The Church of Saint-Maclou is considered one of the best examples of the Flamboyant style of Gothic architecture in France. Saint-Maclou, along with Rouen Cathedral, the Palais de Justice (also Flamboyant), and the Church of St. Ouen, form a famous ensemble of significant Gothic buildings in Rouen.
The Construction on Saint-Maclou began sometime after 1432; it was to replace an existing parish church that had suffered from several years of neglect resulting in a collapsed transept roof. In its place, master mason Pierre Robin created a basilica style church with four radiating chapels around an octagonal choir. The decoration of the church is macabre, beckoning back to the church's grim past rooted in the black death pandemic. The transept is non-projecting complete with piers that support the above lantern tower. The choir is rather large in size for the structure and has two bays and four radiating chapels that branch off of the ambulatory. Overall, the plan places its emphasis on the transept which is midway between the choir and the nave. Saint-Maclou has the classic three-story elevation of an arcade, triforium, and clerestory. The famous western facade is towerless with five gabled porch with flying buttresses above the aisles that are attached to the western wall featuring a rose window.
The Church of Saint Maclou was built during the transition from the Romanesque to the Gothic period. Contrary the romanesque semi-circular arches, the Gothic period introduced pointed arches. Gothic architecture mastered the art of creating a large arch without it collapsing - pointed arches. The elongated, Gothic look can be seen in this photo. Other architectural innovations of the Gothic period include: compound piers, tympanums, radiating chapels, jambs, buttresses, and flying buttresses. Contrary to traditional Roman capitals, compound piers were not perfectly cylindricalt; instead, it looks as if multiple Ionic capitals were stuck onto one central capital. The space above the cathedral door within the arch is referred to as the tympanum. Typically, the tympanum is filled with sculpture of a scene alluding to Heaven and Hell. The tympanum of the main entrance of the Church of Saint Maclou displays Christ standing with his hands held out to people surrounding him, those to his right heading for Heaven and those to his left heading for the fiery pits of Hell. This message, commonly depicted during the Gothic period, was designed to scary and evoke emotion from the public. The architectural plan of Maclou includes a radiating chapel. Although the ambulatory going around the church was customary during the Romanesque period as well, it appears in Saint Maclou’s blueprint.References:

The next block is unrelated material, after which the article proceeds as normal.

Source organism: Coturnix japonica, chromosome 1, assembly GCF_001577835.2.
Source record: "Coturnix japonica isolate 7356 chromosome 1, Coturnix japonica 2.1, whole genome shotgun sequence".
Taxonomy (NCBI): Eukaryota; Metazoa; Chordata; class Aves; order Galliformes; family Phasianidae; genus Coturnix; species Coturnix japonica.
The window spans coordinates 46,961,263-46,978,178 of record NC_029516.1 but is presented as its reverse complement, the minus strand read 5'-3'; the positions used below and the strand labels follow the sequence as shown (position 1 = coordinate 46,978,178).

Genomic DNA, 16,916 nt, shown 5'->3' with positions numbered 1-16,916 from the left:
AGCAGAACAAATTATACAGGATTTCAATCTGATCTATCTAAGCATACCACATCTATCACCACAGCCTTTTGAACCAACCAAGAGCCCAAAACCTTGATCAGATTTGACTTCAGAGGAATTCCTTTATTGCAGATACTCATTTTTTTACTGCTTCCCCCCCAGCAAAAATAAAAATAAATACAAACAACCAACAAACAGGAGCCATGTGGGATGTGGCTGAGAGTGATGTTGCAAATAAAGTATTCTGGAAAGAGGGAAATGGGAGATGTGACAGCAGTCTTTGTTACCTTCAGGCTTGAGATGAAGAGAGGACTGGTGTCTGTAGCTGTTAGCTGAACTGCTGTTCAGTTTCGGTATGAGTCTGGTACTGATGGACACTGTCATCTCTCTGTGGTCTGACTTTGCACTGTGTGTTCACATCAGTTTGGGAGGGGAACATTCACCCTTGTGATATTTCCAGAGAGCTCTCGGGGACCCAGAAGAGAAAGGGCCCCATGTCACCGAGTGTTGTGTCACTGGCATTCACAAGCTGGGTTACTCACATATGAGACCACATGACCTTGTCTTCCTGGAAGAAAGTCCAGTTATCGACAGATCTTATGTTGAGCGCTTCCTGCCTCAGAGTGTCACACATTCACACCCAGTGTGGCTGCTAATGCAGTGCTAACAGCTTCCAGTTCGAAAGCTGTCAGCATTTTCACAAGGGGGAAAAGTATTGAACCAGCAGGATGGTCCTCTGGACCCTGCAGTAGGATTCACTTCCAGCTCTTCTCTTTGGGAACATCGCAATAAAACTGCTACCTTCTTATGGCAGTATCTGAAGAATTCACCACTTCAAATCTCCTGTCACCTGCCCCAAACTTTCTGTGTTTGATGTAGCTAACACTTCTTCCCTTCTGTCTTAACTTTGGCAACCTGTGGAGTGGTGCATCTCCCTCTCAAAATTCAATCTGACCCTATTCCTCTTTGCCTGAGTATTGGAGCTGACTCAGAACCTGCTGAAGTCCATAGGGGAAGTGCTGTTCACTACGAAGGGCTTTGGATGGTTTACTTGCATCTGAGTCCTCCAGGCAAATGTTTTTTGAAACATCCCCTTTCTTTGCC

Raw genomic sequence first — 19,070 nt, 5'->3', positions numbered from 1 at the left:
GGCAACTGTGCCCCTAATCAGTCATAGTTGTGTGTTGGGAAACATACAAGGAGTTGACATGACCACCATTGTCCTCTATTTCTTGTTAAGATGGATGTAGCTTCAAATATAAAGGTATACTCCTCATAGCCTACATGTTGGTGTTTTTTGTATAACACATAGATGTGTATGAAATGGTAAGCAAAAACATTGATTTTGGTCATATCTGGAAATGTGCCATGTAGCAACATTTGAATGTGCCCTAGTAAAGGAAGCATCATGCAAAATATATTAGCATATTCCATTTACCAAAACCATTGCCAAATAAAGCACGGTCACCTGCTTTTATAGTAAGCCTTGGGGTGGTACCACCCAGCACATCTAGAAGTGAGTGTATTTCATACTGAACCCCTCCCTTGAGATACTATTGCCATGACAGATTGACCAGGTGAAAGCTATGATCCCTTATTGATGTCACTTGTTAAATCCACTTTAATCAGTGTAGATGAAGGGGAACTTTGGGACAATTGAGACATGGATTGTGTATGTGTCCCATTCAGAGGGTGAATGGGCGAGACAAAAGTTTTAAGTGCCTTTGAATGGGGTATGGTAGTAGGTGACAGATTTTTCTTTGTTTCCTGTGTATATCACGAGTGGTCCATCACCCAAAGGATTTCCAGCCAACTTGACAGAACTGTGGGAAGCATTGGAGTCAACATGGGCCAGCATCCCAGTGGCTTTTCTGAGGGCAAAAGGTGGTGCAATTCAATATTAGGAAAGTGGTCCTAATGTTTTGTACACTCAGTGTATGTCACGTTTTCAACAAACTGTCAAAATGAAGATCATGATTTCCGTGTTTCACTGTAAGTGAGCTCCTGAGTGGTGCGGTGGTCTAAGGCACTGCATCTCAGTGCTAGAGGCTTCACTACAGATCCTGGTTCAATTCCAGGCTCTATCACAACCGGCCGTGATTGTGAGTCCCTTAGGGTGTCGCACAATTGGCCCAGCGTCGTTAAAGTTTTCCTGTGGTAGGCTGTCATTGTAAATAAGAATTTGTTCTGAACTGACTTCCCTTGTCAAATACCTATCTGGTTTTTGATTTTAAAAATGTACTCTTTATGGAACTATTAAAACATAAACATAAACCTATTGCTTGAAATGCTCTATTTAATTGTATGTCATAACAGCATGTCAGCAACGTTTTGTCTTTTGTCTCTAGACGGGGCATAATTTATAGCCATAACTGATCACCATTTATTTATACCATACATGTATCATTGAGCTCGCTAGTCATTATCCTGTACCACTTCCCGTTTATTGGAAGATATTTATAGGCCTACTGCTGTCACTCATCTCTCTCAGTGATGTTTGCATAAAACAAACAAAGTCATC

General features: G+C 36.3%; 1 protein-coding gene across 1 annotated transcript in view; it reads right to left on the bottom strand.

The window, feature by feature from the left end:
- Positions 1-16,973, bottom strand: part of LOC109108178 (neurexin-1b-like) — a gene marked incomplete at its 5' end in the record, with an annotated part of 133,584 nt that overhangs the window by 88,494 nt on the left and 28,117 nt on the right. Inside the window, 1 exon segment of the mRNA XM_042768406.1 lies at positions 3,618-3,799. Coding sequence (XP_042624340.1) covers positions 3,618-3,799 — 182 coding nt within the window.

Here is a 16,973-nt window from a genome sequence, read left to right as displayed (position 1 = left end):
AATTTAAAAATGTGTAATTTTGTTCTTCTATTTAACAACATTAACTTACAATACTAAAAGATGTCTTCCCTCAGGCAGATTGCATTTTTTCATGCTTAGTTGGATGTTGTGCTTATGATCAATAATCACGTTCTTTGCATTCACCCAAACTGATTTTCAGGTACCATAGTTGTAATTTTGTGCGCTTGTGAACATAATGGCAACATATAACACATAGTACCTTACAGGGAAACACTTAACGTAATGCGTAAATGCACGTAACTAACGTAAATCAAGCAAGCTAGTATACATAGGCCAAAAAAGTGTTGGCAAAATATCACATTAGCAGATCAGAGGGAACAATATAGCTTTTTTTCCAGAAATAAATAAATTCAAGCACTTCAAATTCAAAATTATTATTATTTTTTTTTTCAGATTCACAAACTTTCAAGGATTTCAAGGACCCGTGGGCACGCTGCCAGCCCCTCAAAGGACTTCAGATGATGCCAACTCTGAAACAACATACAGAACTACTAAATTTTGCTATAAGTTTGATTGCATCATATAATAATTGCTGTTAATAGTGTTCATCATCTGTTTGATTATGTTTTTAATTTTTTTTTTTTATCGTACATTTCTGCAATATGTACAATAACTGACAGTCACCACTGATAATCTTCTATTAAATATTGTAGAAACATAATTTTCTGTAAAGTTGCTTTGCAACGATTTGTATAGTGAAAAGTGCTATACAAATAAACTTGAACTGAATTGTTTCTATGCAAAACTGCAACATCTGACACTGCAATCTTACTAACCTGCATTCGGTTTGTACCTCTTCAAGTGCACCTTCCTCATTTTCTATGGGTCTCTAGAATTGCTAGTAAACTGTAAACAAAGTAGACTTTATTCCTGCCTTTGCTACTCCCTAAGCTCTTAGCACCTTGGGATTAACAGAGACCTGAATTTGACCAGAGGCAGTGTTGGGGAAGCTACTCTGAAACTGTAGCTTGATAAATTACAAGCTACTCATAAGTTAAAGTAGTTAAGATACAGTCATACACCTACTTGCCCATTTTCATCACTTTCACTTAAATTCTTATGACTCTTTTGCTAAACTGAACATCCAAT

The Seaplane Harbour is the newest and one of the most exciting museums in Tallinn. It tells stories about the Estonian maritime and military history. The museum’s display, that comprises of more than a couple of hundred large exhibits, revitalizes the colourful history of Estonia.
British built submarine Lembit weighing 600 tones is the centrepiece of the new museum. Built in 1936 for the Estonian navy, Lembit served in the World War II under the Soviet flag. It remained in service for 75 years being the oldest submarine in the World still in use until it was hauled ashore in 2011. Despite its long history, Lembit is still in an excellent condition offering a glimpse of the 1930s art of technology.
Another exciting attraction is a full-scale replica of Short Type 184, a British pre-World War II seaplane, which was also used by the Estonian armed forces. Short Type 184 has earned its place in military history by being the first aircraft ever to attack an enemy’s ship with an air-launched torpedo. Since none of the original seaplanes have survived, the replica in Seaplane Harbour is the only full-size representation of the aircraft in the whole World.
Simulators mimicking a flight above Tallinn, around-the-world journey in the yellow submarine, navigating on the Tallinn bay make this museum heaven for kids or adventurous adults.
Seaplane Harbour operates in architecturally unique hangars built almost a century ago, in 1916 and 1917, as a part of Peter the Great sea fortress. These hangars are the World’s first reinforced concrete shell structures of such a great size. Charles Lindbergh, the man who performed the first solo flight across the Atlantic Ocean, landed here in 1930s.
On the outdoor area visitors can tour a collection of historic ships, including the Suur Tõll, Europe's largest steam-powered icebreaker.